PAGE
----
Summer Budget (Supplementary) [1]

Session date: 
July 15, 2015
Question By: 
Jenny Jones
Organisation: 
City Hall Greens
Asked Of: 
The Mayor

Question

Jenny Jones AM:  Thank you, Chair.  Mr Mayor, I want to agree with you that Osborne [Rt Hon George Osbourne MP, Chancellor of the Exchequer] has muddied the waters by calling his Minimum Wage the ‘Living Wage’.  You should go and have a strong word with him about that.

There is a strong argument for the London weighting, do you not think, on this?  The London weighting is on things like a higher pay-to-stay threshold for better-off social housing tenants, higher student loans and so on.  Is that something you are going to make a case about?  You say it is a sensible idea, but could you go a bit further and say, yes, you will support the idea?

Supplementary To: 

Answer

Answer for Summer Budget (Supplementary) [1]

Answer for Summer Budget (Supplementary) [1]

Answered By: 
The Mayor

Boris Johnson MP (Mayor of London):  As I have said just now, I will certainly look at what we can do there.  My anxiety is that the waters, to use your metaphor, will become even further muddied if we enter into a great argument about that question when what I want everybody to focus on is the moral need to pay the £9.15.  If we lose sight of that, we will have really lost a very considerable prize.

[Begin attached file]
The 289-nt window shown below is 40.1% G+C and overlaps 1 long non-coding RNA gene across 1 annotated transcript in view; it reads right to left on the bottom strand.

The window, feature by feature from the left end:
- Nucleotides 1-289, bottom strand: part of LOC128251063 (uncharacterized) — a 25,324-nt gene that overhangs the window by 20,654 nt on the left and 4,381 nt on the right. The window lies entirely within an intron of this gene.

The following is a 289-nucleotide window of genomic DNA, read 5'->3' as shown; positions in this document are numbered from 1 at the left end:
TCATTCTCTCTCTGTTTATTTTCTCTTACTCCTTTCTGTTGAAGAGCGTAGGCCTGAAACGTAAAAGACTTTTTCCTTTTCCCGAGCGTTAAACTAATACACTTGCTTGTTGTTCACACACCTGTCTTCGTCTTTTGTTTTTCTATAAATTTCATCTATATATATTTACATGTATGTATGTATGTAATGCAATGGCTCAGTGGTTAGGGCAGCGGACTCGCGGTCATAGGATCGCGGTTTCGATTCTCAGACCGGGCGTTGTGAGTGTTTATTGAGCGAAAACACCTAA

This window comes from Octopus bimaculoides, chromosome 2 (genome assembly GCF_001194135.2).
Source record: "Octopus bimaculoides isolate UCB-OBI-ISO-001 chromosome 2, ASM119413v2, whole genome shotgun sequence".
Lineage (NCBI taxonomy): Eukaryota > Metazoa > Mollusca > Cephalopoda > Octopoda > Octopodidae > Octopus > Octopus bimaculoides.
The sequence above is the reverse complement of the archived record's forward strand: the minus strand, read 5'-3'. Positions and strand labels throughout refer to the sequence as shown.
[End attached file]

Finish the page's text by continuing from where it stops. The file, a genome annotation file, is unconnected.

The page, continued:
Jenny Jones AM:  There is the fact as well that there are some people in London who are going to experience a gap.  You are going to set the London Living Wage in November.  In April the Government cuts are going to come in.  There will be people living in London from April to November when you set the Living Wage again who will be experiencing real deprivation.  What you could do is, when you set the London Living Wage this November, you could take into account those cuts next year.  Is that something you are prepared to do?

Boris Johnson MP (Mayor of London):  Just to go over my last point again, I am more than willing to look at a London weighting for the National Living Wage and to try to see what ‑‑

Jenny Jones AM:  No, this ‑‑

Boris Johnson MP (Mayor of London):  On the second point, it is very important that the GLA Economics unit that sets the Living Wage should not be seen to be the tool of the mayoralty in any way and should be able to set that wage independently.  Therefore, I would be reluctant to go down that line.

Jenny Jones AM:  You could point out to them that there is going to be this gap for people.

Boris Johnson MP (Mayor of London):  I am sure that they are more than capable of seeing that themselves.

Jenny Jones AM:  All right.  I will send them the little transcript from this meeting.  Also, you say there is a moral need to pay the London Living Wage for employers, but I have urged you before to make it compulsory.  It is not just a moral need but there is also a financial need because people who are not paying the London Living Wage actually put a burden onto the taxpayer.  Surely it is good Conservative policy to make businesses pay a fair wage so that they are not taking loads of money from the taxpayer in terms of ‑‑

Boris Johnson MP (Mayor of London):  Absolutely.  That is the purpose of what the Chancellor has brought in in the form of the National Living Wage.  He is quite right because what you have is a situation, as you rightly say, in which big corporations are mainlining tax credits in order to subsidise low pay, sometimes to the tune of hundreds of millions of pounds.  I saw that Next is getting about £250 million into its workforce’s pay packets, effectively, out of its bottom line.  That cannot be right.  That cannot be the right way forward.